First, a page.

Expect A Gradual Sports Wagering Kiosk Rollout In Ohio

Kroger is among the businesses unlikely to activate their kiosks on Jan. 1

Ohio’s sports betting model differs from others across the country, as the state will allow over 1,000 sports betting kiosks at various locations like bowling alleys, restaurants, bars, and grocery stores. 

Mobile sports betting and retail wagering at casinos will also be available beginning on Jan. 1, but the widespread access to kiosks makes Ohio’s model unique. With only days until the launch of legal sports betting platforms in Ohio, however, there are still plenty of unknowns about how the kiosk rollout will look. 

“Proprietors can launch January 1, and it will be up to each proprietor and host location to determine their individual start dates,” Danielle Frizzi-Babb, the Ohio Lottery’s deputy director of communications, told OH Bets in an email earlier this month. “Some proprietors have indicated that they plan to launch at the start, while others will be launching at later dates in the spring.”

Documenting the exact plans for the hundreds of Ohio small businesses expected to launch sports betting kiosk operations is a nearly impossible task, but OH Bets did track down some details related to the rollout. 

No need to rush

ELYS Game Technology is among the companies helping to provide self-service betting kiosks to Ohio businesses.

“I keep telling folks, ‘That’s not a date that you have to start on. It just simply says nobody can start before Jan. 1. You can start any time after,’” said Michele Ciavarella, the company’s executive chairman. 

Given the time needed to install the kiosks and make sure the technology works, Ciavarella preaches patience to Ohio businesses. While some businesses are eager to start immediately, those working with ELYS will be told that a more gradual, calculated approach works better. 

Ciavarella wants to take time to learn more about what Ohio sports betting customers are like. He plans to keep tabs on their betting behavior before helping additional businesses go live with their kiosks. 

He also says it’s been an educational adjustment for some businesses, stressing that sports betting kiosks aren’t the same as lottery machines. With sports betting, there’s additional risk for businesses, as bettors can win more consistently. 

As businesses grapple with the education element, it’s expected that some entities will be content to wait weeks or months after the initial Jan. 1 launch to get their kiosks up and running.

Kroger, Giant Eagle quiet on launch date

Small businesses aren’t the only Ohio entities launching sports betting kiosks, and they also won’t be the only ones to wait until after Jan. 1 to go live. Kroger isn’t expected to launch its kiosk offerings on Jan. 1 and Giant Eagle may also push back its launch, although the latter company wasn’t willing to provide a clear timeline when asked for comment.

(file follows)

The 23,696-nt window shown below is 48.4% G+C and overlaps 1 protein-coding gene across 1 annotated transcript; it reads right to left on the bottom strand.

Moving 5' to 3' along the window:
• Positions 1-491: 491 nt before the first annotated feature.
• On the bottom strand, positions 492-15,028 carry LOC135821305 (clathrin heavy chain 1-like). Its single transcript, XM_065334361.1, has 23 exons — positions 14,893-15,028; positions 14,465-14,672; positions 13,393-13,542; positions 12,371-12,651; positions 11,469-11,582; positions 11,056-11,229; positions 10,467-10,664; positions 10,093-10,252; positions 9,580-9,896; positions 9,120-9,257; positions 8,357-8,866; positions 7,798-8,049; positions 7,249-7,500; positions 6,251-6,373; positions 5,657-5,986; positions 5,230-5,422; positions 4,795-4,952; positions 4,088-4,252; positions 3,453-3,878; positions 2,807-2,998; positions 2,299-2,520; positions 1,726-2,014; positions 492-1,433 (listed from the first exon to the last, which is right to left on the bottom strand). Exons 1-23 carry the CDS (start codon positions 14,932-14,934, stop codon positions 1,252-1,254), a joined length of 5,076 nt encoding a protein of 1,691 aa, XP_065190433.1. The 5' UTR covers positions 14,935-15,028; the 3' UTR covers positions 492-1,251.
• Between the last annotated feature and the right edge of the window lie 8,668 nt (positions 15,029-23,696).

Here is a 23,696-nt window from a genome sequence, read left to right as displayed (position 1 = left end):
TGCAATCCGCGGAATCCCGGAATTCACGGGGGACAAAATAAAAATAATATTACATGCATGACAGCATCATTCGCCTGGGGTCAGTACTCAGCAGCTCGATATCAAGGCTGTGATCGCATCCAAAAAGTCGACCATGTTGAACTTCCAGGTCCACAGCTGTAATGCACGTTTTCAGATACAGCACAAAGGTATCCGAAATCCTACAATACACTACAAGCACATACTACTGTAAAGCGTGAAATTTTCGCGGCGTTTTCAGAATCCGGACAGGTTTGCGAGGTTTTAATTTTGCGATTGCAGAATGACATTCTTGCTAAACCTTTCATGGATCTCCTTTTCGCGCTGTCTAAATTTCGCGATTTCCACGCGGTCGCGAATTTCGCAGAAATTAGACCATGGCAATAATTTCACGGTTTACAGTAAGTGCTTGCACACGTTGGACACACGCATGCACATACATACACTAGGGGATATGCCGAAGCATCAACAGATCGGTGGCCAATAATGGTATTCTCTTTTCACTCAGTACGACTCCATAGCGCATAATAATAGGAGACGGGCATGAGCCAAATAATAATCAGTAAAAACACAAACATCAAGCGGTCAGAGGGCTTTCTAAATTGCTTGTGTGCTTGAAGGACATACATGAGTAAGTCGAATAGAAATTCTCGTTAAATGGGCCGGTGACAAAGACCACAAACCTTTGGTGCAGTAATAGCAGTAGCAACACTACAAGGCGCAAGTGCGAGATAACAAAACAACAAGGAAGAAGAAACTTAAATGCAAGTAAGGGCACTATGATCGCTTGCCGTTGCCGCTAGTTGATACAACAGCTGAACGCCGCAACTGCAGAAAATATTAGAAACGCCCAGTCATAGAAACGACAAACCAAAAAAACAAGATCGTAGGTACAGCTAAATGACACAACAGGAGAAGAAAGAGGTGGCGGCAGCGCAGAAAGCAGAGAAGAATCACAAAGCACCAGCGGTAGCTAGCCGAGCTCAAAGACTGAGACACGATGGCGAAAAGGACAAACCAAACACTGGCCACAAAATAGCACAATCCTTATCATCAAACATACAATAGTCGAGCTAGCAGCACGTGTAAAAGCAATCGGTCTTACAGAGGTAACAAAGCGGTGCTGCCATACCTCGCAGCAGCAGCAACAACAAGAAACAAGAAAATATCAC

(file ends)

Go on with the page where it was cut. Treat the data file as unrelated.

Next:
“At Giant Eagle, we are excited by the opportunity to introduce the convenience of sports betting kiosks in 12 select Ohio supermarket locations in 2023,” a company spokesperson told OH Bets. “As we move forward in the process of launching sports betting kiosks, we will continue to follow all state regulations regarding gameplay.”

Ciavarella feels confident that retail kiosk expansion will occur across the U.S. in the next three to five years, and he could see other states offering sports betting in gas stations and grocery stores in the future. In Europe, Ciavarella says it’s common to have retail sports betting access in places like coffee shops. 

“That’s the next wave of expansion throughout the U.S.,” Ciavarella said. 

Ohio can certainly pave the way for that model, as hundreds of businesses are expected to offer sports betting kiosks at some point in 2023. Some other jurisdictions, including Washington, D.C., have lottery-operated sports betting kiosks in various locations across the District. 

Concerns with kiosks

Widespread sports betting increases concern among problem gambling experts, and Ohio’s launch certainly poses some questions. Will problem gambling issues rise in Ohio with mobile sports betting and multiple retail wagering options available? And how will sports betting kiosk access at gas stations and grocery stores impact problem gambling?

The kiosks have some limits, though. A self-service kiosk can’t accept wagers from an individual bettor of more than $700 in a calendar week. Additionally, if a bettor wins a significant amount of money at a kiosk and doesn’t feel comfortable cashing out their wager at the kiosk, they can reach out to regional Ohio Lottery offices to collect their winnings. 

“If you win a large jackpot, there’s a huge danger that somebody’s watching you and they are going to wait until you drive a few blocks away,” Bill Coley, a former Ohio state senator who served as president of the National Council of Legislators From Gaming States, told OH Bets. “They wait until you cash the prize in and then they might pretend to accidentally rear end your car. It absolutely happens and there is tremendous danger.

“I strongly encourage everyone who is fortunate to win a large jackpot to accept the payment in an electronic form [and] let them deposit the money into your bank amount or deposit the money to your bank card. That way, no one will rob you.”

While the hypothetical car robbery is an extreme example, the lottery offering the ability to pick up winnings elsewhere is a thoughtful precaution.

Photo: Eric Seals/USA TODAY


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